To taste, this is initially more rhubarb than ginger, which scores it major points with me. The rhubarb is on the sweet side, and just a little bit tart. The ginger emerges in the mid-sip, but more as a warmth and kick of spicy heat than a flavour in itself. The major letdown for me with this one is the liquorice root. It wasn’t listed in the ingredients, but I know it’s around because I can taste its sweet stickiness at the back of my throat. It’s not as overdone as it’s been in some teas I’ve tried recently, but it’s still there and I HATE it.
If it wasn’t for that, this would have been a pretty high scorer with me. I don’t feel I come across a rhubarb tea that often, so when I do it’s a pleasant novelty. I wouldn’t say this was a particularly fiery blend, so it’s not living up to its name in that respect, but it is rhubarb and ginger and that would have been enough. As it stands, I wouldn’t repurchase this one. The liquorice is a complete no-no as far as I’m concerned.
Second stray Twinings of the day. I can’t actually remember when I picked these up? The fact that I only have one of each must mean I was filling in an order to get free postage or something like that, but I can’t actually recall doing it. In any case, this one was a surprise instant hit with me.
The first thing I feel I should point out is that the liquor is a gloriously bright pink. I gave the bag 3.5 minutes in boiling water, no additions, and it cheered me up just to look at it. The second thing to say is that it’s actually beetroot and blackcurrant, which isn’t really reflected in the name. The final thing is that I would happily go out and buy every box of this I could get my hands on (right now, if I wasn’t at work) because it’s the most delicious fruit/herbal tea I’ve tried in a long, long time.
The initial sip is very blackcurrant-heavy, but it tastes just like the actual fruit. I was expecting a more ribena-style flavour, but it’s nowhere near as sweet or artificial as that. There is a natural sweetness, to a degree, but there’s also a touch of sharp/sour in the mid-sip that I’m really enjoying. So flavour accurate! The beetroot plays second fiddle to some extent, but it’s there in the mid-sip contributing an earthiness and maybe even some of the sweetness that the blackcurrant itself lacks. It’s a great pairing, and the two flavours work fabulously together with no tartness (or hibiscus!) in sight. I’m impressed that it strikes such a good balance – I’m not used to getting that from bagged teas in general, or from Twinings in particular, so this one’s a bit of a revelation.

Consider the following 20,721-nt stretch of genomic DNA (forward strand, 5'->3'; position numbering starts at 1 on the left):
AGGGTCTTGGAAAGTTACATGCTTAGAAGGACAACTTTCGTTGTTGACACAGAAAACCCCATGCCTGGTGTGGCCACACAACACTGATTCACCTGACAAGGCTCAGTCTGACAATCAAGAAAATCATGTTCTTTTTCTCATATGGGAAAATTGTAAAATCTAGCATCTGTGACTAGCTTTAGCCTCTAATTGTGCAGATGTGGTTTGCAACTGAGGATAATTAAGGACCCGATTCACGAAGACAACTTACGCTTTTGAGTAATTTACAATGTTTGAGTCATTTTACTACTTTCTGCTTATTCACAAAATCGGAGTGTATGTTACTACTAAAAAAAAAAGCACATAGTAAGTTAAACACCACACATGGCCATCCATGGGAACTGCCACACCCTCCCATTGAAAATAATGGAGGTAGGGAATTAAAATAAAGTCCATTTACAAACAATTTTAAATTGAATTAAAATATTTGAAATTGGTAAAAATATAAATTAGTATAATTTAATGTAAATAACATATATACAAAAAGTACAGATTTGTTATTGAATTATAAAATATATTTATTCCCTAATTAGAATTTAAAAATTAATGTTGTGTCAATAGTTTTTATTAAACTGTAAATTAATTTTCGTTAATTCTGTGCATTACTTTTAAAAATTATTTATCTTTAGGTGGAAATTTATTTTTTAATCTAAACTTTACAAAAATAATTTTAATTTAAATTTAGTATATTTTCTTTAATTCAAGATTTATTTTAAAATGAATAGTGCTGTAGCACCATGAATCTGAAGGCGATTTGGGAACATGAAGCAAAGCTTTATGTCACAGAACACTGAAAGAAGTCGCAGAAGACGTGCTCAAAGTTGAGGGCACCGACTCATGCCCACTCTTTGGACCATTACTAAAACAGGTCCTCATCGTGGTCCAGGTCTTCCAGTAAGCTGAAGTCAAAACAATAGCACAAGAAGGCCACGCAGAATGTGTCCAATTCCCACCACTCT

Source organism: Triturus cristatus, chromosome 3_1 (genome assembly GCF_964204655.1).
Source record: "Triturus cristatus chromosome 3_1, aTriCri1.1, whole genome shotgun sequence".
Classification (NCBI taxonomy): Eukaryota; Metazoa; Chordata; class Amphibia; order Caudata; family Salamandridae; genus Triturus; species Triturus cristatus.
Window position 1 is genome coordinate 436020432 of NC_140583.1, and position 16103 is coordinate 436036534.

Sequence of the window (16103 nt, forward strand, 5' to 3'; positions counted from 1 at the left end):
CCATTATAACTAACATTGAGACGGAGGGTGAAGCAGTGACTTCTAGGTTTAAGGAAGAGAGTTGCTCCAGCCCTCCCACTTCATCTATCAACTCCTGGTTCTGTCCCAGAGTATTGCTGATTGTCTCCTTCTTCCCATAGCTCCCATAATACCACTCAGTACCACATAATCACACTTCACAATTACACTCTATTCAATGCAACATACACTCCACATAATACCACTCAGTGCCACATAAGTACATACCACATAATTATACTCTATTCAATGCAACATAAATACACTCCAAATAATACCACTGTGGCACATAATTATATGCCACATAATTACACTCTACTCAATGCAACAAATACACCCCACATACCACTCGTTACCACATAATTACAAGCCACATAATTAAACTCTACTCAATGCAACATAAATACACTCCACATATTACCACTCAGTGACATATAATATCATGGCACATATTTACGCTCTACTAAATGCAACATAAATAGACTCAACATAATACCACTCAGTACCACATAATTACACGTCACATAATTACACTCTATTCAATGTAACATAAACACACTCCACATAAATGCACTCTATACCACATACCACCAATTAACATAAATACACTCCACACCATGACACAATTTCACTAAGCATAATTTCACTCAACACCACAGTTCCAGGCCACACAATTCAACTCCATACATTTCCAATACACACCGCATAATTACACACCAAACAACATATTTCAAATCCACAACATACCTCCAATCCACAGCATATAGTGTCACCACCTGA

So much for narrowing down my cupboard. I’ll definitely be drinking this one again, not least because I think it’ll make a fabulous cold brew this summer!
My latest Bluebird order arrived yesterday, so now I’m on a serious mission to reduce my cupboard in the hopes that it can be back under 200 before…too long? The easiest way to achieve this seems to be to focus on smaller samples and things I only have one of, and this teabag from a Twinings pick n’ mix fitted the bill.
I think I’ve only tried this once before in my life, which seems quite odd given that I pretty much grew up on Twinings. I’ve drank a lot more Earl Grey, but if I’m totally honest I think I actually prefer Lady Grey because the orange is more “actual orange” than slightly bitter bergamot, and it generally tastes like a creamsicle which is never a bad thing.
Today’s cup is no exception. I gave the bag 2.5 minutes in boiling water, no additions. The black base is light and bright tasting with mild citrus notes – probably a Ceylon. Of the added orange and lemon peel, orange is definitely the dominant flavour. It’s sweet, kai-ora like orange, maybe a bit over-ripe in terms of taste but it works well enough. There’s just a hint of slightly bitter lemon right at the end of the sip, but mostly this is a smooth and almost creamy tasting tea, perfect for a gentle start in the morning. I’d not rush out and buy loads, but an occasional visit to my cupboard would be no bad thing. As bagged tea goes, it’s one of the better ones.